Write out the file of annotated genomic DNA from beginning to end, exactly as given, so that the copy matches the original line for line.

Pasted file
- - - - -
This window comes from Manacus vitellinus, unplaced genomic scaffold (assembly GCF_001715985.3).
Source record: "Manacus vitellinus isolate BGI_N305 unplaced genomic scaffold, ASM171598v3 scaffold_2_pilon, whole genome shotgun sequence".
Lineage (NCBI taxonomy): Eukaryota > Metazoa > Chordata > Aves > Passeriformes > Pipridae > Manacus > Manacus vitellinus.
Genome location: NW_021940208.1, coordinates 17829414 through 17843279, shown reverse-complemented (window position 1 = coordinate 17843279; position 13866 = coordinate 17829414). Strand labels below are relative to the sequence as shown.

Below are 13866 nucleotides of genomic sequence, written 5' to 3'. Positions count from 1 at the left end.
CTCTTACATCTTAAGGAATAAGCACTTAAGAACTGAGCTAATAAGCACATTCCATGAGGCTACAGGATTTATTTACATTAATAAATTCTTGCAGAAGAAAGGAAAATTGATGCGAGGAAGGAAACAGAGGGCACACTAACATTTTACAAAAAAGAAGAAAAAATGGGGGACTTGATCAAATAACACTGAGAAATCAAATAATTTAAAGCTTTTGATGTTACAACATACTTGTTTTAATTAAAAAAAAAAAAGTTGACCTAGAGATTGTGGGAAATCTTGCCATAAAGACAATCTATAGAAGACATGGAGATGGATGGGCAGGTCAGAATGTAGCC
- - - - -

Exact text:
This window comes from Manacus vitellinus, unplaced genomic scaffold (assembly GCF_001715985.3).
Source record: "Manacus vitellinus isolate BGI_N305 unplaced genomic scaffold, ASM171598v3 scaffold_2_pilon, whole genome shotgun sequence".
Lineage (NCBI taxonomy): Eukaryota > Metazoa > Chordata > Aves > Passeriformes > Pipridae > Manacus > Manacus vitellinus.
Genome location: NW_021940208.1, coordinates 17829414 through 17843279, shown reverse-complemented (window position 1 = coordinate 17843279; position 13866 = coordinate 17829414). Strand labels below are relative to the sequence as shown.

Below are 13866 nucleotides of genomic sequence, written 5' to 3'. Positions count from 1 at the left end.
CTCTTACATCTTAAGGAATAAGCACTTAAGAACTGAGCTAATAAGCACATTCCATGAGGCTACAGGATTTATTTACATTAATAAATTCTTGCAGAAGAAAGGAAAATTGATGCGAGGAAGGAAACAGAGGGCACACTAACATTTTACAAAAAAGAAGAAAAAATGGGGGACTTGATCAAATAACACTGAGAAATCAAATAATTTAAAGCTTTTGATGTTACAACATACTTGTTTTAATTAAAAAAAAAAAAGTTGACCTAGAGATTGTGGGAAATCTTGCCATAAAGACAATCTATAGAAGACATGGAGATGGATGGGCAGGTCAGAATGTAGCC